Unscientific == Religious == Right Wing == American. Wake up you luser.

Re:Scientific American (-1, Offtopic)

CreamOfWheat (593775) | about 12 years ago | (#3903843)

Religion == Virtue == Republican Party == American == Truth == Science

Re:Scientific American (-1, Offtopic)

Anonymous Coward | about 12 years ago | (#3903921)

there are many flaws with your logic.

Religion == Virtue == Republican Party == American == Truth == Science

the only one which passes is "Truth == Science", and that one is using a very, very large fudge factor on the equality check.

Religion == Virtue. Hrm. how about the fact that you just said that "Militant Islam Extremism == Virtue". Maybe that's what you had in mind.

Virtue == Republican Party. Uh... yeah. Way to go, W. and Co., enough investment scandals to start a new white collar prison resort.

Republican Party == American. Okay, maybe that passes through the same fudge factor allowance as "Truth == Science", but only maybe. But that makes the fudge factor as +/- 50, on a scale of 0 to 100, with American being 100, and Republican Party being 50.

American == Truth. If we "Americans" knew half of what our government does in our name outside (and inside) our borders... but we don't.

Funny title (0, Offtopic)

nkyad (589067) | about 12 years ago | (#3903745)

My eyes just crossed through the words without really reading. Then my brain started puzzling itself about why were people taking their macho feelings about their hardware so far as to have a company explicitly launching a "Cockless" computer.

Uh, ok (-1, Offtopic)

BlackMesaResearchFac (593320) | about 12 years ago | (#3903813)

How that comment managed to get by w/o getting modded down is beyond me.

Re:Uh, ok (-1, Offtopic)

BlackMesaResearchFac (593320) | about 12 years ago | (#3903870)

And his lame post about miss-reading the title isn't offtopic? Ooook.

Re:Funny title (-1, Troll)

Anonymous Coward | about 12 years ago | (#3903856)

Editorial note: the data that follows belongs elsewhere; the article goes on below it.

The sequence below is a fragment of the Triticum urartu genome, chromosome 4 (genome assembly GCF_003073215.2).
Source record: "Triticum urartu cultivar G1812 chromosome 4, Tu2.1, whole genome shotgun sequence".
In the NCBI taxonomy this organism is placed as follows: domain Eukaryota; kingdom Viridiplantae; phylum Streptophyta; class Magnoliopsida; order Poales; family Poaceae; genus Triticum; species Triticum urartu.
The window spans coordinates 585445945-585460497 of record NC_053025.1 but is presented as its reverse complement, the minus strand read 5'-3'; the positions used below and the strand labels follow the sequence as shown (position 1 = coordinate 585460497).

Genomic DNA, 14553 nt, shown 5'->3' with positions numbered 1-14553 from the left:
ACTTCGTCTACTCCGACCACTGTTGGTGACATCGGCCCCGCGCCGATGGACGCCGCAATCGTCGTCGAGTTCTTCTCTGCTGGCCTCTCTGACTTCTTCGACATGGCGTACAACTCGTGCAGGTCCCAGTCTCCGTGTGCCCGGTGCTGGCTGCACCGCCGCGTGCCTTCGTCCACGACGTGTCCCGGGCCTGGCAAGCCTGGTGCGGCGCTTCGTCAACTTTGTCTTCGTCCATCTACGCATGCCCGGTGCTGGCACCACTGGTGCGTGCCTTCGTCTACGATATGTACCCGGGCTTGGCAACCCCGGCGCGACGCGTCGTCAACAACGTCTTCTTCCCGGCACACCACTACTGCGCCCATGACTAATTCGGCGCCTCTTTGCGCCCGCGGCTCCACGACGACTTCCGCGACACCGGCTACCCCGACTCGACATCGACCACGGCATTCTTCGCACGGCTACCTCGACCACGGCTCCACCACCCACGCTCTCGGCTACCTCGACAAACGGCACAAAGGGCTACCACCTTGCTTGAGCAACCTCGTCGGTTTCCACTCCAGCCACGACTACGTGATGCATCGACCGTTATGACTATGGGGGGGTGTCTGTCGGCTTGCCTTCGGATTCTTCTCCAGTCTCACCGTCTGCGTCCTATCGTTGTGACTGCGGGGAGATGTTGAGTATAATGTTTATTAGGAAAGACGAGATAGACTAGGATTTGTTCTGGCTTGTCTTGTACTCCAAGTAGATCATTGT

Thisisahorribleidea... (5, Funny)

zulux (112259) | about 12 years ago | (#3903764)

withoutaclocksignal,howcanyoutellwhenoneinstructio nstopsandanotherbegins?


Re:Thisisahorribleidea... (0, Offtopic)

sharkey (16670) | about 12 years ago | (#3903865)

withoutaclocksignal,howcanyoutellwhenoneinstructio nstopsandanotherbegins?

When the Slashcode Lameness Injector inserts a space for you.

Re:xxxxx Thisxxxx isxxxxxx horrible (5, Informative)

A nonymous Coward (7548) | about 12 years ago | (#3903902)

withoutxxxx axxxxxxxxxx clockxxxxxx signalxxxxx ,xxxxxxxxxx howxxxxxxxx canxxxxxxxx youxxxxxxxx tellxxxxxxx whenxxxxxxx onexxxxxxxx instruction stopsxxxxxx andxxxxxxxx anotherxxxx beginsxxxxx ?xxxxxxxxxx

Because rephrasing your question as above is what synchronous looks like; every word has to be padded to the longest word length. Asynchronous is like normal written language; words end when they end, not when some 5 char clock says so. Another crude analogy is sync vs async serial comm, except using hoffman(sp?) encoded chars, so async can use variable length chars, but sync has to padd the short ones out to the length of the longest.

I tried underline instead of x but the stupid lameness filter objected/

Haven't we seen a similar story before? (-1, Troll)

Anonymous Coward | about 12 years ago | (#3903766)

Here [] . Seems like that system has to be running on some sort of clockless architecture for sure.

obligatory request for google cache link (0)

Anonymous Coward | about 12 years ago | (#3903777)

since the article is completely slashdotted... can someone who can figure out the google cache link post a link for the lazy ones among us?